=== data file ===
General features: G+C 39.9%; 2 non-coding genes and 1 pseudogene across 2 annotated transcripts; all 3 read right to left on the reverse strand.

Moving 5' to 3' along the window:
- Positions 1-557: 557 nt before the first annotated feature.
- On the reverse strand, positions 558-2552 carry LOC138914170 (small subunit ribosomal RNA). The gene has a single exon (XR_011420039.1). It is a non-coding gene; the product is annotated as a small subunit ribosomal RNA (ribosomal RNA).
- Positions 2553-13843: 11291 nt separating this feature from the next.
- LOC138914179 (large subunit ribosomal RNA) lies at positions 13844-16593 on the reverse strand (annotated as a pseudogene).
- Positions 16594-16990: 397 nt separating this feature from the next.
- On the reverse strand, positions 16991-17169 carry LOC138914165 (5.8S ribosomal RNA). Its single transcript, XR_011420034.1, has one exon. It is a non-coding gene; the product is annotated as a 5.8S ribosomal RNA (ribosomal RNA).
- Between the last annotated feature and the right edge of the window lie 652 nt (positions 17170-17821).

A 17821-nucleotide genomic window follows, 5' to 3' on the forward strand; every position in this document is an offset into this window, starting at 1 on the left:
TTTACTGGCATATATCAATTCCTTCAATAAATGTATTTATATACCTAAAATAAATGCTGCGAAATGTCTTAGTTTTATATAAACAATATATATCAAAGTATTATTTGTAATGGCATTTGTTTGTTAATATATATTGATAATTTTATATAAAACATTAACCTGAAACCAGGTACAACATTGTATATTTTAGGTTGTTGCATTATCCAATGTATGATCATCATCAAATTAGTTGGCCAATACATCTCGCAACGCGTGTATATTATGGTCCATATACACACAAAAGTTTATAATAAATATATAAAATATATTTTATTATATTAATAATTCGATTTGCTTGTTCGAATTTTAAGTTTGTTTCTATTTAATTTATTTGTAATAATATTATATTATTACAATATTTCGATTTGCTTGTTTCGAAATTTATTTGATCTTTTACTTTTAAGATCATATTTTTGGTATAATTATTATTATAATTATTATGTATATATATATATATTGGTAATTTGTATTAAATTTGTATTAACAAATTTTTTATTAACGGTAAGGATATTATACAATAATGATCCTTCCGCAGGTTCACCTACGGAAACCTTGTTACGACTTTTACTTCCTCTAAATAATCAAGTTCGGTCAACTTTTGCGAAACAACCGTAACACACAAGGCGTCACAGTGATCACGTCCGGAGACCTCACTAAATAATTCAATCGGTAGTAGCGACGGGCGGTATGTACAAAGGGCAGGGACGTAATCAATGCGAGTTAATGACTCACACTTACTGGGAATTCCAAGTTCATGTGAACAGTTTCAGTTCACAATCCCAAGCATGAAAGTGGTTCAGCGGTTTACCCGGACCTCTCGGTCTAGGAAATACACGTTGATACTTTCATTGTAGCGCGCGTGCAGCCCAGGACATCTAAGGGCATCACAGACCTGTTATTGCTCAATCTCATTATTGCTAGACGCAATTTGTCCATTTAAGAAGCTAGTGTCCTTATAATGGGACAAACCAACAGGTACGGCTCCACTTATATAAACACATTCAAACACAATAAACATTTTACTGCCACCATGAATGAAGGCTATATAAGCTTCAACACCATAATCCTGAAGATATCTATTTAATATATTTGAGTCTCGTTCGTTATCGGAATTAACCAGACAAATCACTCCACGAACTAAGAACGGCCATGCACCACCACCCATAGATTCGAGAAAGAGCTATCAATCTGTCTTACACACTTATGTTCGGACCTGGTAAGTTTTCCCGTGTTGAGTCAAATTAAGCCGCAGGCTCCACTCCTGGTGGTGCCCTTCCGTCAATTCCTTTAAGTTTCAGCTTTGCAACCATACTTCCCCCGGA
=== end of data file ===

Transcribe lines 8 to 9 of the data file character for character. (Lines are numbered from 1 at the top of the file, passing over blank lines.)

- On the reverse strand, positions 16991-17169 carry LOC138914165 (5.8S ribosomal RNA). Its single transcript, XR_011420034.1, has one exon. It is a non-coding gene; the product is annotated as a 5.8S ribosomal RNA (ribosomal RNA).
- Between the last annotated feature and the right edge of the window lie 652 nt (positions 17170-17821).